One might wonder about the battlefield changes of the Ukraine war brought on by President Biden’s continuing willingness to send weapons and cash to Ukraine. Sending tanks, HIMARS and Patriot Missiles to influence the course of the war is a fairly aggressive posture. Ukraine has already used HIMARS to attack inside Russia. Tanks are a traditional tool for ground invasions, yet thirty won’t be enough to make an attack inside Russia. So why send them?
Russia may still have as many as 10,000 tanks in reserve although some may be rusted out. It has 200 of its T-90s in Ukraine and has lost 27. I believe the U.S has 600 M1A2 tanks in Europe; quite a build up since it had zero in 2018. Transferring some of those should be simple enough.
Russian leadership hasn’t figured out how to use tanks well in an era with drones for attack and surveillance. The U.S. gave Ukraine more than 17,000 anti-tanks weapons and Ukrainians used them well. Russia has Kornet anti-tank weapons and the practical RPG-29 and 30 that are able to take penetrate the reactive armor of M1s. Israel recently made a defense tool against anti-missile systems and it isn’t known if they will sell those to the U.S. or provide them to Ukraine. Perhaps the U.S. will encounter a significant loss of the tanks it gives to Ukraine when they are deployed in the field.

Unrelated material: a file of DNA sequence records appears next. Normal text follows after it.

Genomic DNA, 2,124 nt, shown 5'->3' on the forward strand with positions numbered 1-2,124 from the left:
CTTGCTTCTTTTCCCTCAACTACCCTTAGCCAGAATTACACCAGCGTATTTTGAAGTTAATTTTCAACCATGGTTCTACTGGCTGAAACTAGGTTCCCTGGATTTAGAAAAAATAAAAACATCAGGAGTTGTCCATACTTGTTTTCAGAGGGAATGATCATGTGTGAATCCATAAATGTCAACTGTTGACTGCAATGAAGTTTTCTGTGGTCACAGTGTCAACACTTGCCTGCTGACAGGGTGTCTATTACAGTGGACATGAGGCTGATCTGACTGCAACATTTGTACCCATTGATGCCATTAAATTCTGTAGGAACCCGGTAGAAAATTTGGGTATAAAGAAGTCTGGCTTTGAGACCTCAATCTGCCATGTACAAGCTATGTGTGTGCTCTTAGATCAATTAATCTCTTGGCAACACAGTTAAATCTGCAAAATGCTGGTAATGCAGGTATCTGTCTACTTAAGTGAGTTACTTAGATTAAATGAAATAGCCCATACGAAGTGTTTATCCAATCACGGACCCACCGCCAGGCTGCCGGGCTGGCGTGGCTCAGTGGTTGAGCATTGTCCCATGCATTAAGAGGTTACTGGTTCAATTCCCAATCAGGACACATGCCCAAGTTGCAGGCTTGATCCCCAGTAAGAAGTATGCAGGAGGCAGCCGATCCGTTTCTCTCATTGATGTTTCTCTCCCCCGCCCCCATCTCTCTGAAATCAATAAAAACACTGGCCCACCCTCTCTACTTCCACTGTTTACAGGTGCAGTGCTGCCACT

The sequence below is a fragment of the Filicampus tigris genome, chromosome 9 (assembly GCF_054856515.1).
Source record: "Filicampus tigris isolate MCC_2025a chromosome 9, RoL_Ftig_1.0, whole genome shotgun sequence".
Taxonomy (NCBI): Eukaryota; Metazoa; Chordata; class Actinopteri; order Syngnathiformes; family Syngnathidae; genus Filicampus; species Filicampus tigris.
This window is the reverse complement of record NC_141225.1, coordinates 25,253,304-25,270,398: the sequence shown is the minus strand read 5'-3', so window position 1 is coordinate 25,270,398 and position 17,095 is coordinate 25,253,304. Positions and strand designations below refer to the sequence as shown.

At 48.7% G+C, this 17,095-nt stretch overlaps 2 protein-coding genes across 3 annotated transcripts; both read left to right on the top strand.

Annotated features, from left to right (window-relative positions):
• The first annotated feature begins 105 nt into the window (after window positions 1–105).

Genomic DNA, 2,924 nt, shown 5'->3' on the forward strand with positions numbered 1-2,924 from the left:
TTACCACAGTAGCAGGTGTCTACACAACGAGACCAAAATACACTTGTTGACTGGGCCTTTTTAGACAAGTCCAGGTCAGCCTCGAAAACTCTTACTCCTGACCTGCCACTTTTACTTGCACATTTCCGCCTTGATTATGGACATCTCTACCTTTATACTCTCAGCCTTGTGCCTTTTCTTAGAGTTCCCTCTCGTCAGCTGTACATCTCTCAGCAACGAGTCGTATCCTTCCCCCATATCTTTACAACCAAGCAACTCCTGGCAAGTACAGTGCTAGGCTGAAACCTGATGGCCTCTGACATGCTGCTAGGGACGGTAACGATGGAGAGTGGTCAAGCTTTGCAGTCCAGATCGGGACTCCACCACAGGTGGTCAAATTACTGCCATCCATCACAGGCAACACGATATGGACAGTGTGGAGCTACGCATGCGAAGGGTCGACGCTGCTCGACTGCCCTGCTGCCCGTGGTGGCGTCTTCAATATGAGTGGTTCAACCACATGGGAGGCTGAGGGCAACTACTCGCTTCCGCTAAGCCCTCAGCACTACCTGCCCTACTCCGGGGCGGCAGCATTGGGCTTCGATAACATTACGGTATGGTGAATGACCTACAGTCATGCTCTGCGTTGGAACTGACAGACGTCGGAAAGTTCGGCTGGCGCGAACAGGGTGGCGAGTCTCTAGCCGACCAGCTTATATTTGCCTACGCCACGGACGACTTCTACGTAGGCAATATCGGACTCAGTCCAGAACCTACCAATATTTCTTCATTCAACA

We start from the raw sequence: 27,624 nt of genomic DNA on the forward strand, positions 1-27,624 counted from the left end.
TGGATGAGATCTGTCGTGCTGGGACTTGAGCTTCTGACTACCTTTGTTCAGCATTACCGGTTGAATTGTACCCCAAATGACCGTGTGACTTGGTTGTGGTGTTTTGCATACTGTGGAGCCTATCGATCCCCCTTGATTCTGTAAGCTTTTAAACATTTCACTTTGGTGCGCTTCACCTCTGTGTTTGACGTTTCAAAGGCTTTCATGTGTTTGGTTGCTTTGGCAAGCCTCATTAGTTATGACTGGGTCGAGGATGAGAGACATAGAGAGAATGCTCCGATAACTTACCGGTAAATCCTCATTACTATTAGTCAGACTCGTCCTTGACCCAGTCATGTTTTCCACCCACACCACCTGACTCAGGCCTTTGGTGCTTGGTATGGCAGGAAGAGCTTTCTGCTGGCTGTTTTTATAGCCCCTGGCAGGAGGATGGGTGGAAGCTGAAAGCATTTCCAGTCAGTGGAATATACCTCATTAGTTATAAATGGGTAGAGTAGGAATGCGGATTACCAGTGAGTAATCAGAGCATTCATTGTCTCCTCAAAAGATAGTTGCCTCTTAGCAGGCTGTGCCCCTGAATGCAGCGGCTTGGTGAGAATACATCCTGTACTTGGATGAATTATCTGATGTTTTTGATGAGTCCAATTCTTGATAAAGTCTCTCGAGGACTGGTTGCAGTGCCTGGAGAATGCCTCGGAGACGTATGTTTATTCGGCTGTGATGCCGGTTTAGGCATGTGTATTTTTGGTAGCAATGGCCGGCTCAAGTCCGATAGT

The slow build up of the Ukraine war into a fully western supported total war against the Russian front concentrated in a particular area does seem a bit dangerous inasmuch as it could make a hard choice ahead when the U.S. expect Russia to run out of ammunition in early 2023. Would Russia use battlefield tactical nukes to supplant its ebbing conventional ammunition?
I suppose N.A.T.O. and Russia consider the Ukraine was as the first round of a general western war against Russia that is presently limited to Ukraine. In that case the continuing U.S. build up of weapons in N.A.T.O. countries is designed to serve for that war should it occur. The more weapons Russia uses in the battle for East Ukraine the less it would have for the north and south fronts of round two of the war in its expanded form. The U.S. may have 600 tanks in Europe to deploying tanks to the Ukraine front even operated by Ukrainian soldiers for the time being is a reasonable way to prepare for round two’s advance into Russia and onward to Moscow should round two happen and nukes not.
The U.S. Marines are getting rid of their M1 tanks, or already did, as they seem a bit obsolete on a modern battlefield. Their best use may be to act as mobile artillery for a ground invasion and as dug on, concealed and mobile field pieces in a static war like Ukraine. Probable self-driving platforms to move howitzers around, or rockets to locations quickly would be a faster and cheaper way to get artillery and rockets to the right places quickly. The Ukraine war is an expensive distraction and should be and could have been settled peacefully with just some concessions from the U.S. toward Russia’s claims of a right of recovery of land rightly owned by Russia.